The de novo construction of holes 1 & 2 and 17 & 18 constitute the wholesale changes with each pair being rebuilt on the footprint of the other. The new uphill #1 is New Leaf, the second is a drivable Sahara at 311. Seventeen is now a lovely Short (max 125) as of yet to yield an ace. It is one of if not the most contoured green Doak has built to date. Eighteen (Westward Ho!) at 639 will eventually yield to two shots as nothing is out of reach these days and the hole is downhill; a single fairway bunker on the left can easily be cleared by the longest hitters and there is no other hazard until the green complex. It seems to me another of Doak’s apparent homage to Mackenzie’s #16 at Crystal Downs – somewhat similarly devoid of hazards to outright slugging. There as here, it is not a concept I am particularly enamored with as my readers know I am not fond of long par 5’s nor of a fiver at 1, 9, 10 or 18. The green complex is bunkered short left and long right – favoring the draw preferred by long hitting right-handers, but difficult to pull off from a downhill lie. Thoughtful, but not engaging to me.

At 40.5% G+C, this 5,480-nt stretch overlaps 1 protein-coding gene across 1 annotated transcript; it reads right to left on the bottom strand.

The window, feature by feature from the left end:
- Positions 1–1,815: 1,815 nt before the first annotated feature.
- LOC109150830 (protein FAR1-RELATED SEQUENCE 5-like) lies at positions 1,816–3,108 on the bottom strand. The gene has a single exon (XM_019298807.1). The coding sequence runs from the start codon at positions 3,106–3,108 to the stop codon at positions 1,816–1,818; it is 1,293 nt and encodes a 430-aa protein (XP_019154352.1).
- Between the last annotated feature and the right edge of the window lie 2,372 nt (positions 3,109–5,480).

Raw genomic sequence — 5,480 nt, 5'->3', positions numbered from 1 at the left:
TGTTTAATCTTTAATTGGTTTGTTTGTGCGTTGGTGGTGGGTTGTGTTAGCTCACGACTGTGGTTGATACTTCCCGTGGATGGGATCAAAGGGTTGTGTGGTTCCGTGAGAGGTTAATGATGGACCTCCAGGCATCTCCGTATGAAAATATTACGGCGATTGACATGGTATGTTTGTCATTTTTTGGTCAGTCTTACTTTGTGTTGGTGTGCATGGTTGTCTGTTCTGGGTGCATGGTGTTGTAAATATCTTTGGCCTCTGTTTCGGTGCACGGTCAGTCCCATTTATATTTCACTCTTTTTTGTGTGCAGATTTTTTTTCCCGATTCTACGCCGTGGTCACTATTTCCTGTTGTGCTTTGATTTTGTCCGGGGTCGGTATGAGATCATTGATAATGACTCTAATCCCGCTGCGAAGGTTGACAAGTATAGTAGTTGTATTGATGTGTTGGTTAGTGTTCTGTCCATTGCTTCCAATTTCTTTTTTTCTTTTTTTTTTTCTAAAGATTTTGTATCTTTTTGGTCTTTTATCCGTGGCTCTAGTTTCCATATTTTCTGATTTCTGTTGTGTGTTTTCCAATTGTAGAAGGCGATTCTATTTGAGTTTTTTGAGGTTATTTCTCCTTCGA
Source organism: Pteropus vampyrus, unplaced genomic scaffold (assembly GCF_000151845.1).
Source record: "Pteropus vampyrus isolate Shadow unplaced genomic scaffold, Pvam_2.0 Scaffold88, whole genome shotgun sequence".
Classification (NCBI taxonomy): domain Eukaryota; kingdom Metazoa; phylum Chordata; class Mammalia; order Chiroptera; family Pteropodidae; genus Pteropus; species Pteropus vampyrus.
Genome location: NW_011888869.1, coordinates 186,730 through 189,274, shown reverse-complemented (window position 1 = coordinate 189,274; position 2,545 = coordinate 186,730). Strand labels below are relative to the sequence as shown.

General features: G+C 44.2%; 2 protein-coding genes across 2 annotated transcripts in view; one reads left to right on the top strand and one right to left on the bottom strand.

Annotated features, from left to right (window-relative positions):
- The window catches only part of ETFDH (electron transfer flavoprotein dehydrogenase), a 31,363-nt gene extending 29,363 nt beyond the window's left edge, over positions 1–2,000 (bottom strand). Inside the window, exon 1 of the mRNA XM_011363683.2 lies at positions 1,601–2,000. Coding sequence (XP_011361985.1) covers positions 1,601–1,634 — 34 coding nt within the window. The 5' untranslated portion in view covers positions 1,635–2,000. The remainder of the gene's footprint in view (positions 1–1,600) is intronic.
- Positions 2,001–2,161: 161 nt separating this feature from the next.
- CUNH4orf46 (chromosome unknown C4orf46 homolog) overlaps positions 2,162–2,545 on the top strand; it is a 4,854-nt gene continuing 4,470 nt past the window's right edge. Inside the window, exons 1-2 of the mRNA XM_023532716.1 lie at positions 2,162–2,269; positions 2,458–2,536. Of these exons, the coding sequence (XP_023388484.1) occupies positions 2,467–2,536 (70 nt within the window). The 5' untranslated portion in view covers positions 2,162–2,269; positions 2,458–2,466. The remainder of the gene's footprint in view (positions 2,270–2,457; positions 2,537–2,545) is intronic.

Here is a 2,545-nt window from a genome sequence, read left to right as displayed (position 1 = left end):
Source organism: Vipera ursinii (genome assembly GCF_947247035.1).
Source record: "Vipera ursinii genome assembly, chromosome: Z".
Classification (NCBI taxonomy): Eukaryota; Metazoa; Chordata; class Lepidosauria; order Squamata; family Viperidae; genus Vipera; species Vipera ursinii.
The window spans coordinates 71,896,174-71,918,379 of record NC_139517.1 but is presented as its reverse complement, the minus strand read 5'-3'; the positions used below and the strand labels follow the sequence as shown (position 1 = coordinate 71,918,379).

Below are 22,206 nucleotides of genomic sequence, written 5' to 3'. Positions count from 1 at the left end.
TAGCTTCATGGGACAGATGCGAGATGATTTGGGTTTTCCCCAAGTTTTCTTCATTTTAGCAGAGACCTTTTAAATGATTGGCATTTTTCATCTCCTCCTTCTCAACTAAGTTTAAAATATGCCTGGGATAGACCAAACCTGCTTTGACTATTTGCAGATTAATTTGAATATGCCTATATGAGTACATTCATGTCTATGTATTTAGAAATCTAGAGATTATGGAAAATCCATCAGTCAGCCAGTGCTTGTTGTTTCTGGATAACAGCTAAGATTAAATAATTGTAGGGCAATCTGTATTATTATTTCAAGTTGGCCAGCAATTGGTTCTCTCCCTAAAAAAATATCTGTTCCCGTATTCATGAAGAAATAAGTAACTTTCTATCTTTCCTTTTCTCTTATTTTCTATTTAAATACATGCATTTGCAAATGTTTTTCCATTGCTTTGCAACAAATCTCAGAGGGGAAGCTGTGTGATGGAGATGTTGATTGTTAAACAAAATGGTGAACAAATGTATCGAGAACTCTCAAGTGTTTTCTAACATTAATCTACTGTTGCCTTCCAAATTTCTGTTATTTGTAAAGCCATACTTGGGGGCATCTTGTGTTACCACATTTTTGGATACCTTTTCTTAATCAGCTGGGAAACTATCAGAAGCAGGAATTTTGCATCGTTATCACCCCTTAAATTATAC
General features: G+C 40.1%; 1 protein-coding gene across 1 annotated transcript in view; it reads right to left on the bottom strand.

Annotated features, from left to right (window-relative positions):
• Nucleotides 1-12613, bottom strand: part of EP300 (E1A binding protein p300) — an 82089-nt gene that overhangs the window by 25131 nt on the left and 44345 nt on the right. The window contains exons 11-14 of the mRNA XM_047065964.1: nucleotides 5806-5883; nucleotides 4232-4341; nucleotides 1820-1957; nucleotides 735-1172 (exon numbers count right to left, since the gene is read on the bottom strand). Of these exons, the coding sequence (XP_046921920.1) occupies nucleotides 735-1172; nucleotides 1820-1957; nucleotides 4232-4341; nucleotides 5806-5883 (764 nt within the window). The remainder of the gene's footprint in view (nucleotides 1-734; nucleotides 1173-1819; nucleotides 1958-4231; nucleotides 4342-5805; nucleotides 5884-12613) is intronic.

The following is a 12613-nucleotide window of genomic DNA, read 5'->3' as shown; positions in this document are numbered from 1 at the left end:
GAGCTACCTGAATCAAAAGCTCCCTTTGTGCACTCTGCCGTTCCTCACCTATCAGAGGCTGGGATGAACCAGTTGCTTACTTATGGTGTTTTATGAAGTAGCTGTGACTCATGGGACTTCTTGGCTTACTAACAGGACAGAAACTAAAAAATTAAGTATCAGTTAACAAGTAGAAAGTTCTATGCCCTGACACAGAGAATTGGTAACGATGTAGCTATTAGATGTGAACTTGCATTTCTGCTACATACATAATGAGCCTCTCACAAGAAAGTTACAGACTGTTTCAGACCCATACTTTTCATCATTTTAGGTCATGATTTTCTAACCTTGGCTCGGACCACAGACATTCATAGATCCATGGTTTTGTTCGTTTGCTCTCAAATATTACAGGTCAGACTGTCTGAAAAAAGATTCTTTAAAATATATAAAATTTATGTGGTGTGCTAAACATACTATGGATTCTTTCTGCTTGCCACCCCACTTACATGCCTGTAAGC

Planned green renovations are exciting to look forward to and bunkers will be re-worked; The eighth known as Pond has yet to be touched nor is the Redan 9th. North Shore has turned the corner and is a very worthy visit. It always was but not it is getting ready for the big stage. Always a wonderful place to go, it is already notably improved and more is on the way!

Routing - Very efficient and one also would not notice the new holes were you not to be aware of changes. Fairly large elevation change from below the 11th tee to the 12th green is all uphill, but in an appropriate part of the round.

Par 3’s - The four templates of MB&R all well done. From 120 to 250, short to Biarritz. Each is an excellent version whether Doak or Raynor.

Par 4’s - A rather great diversity from drivable at 2 & 7 to a healthy mid or long iron on three.

Par 5’s - Ravine will be the most beautiful as it is one of the most beautiful holes on Long Island - and a wonderful hole.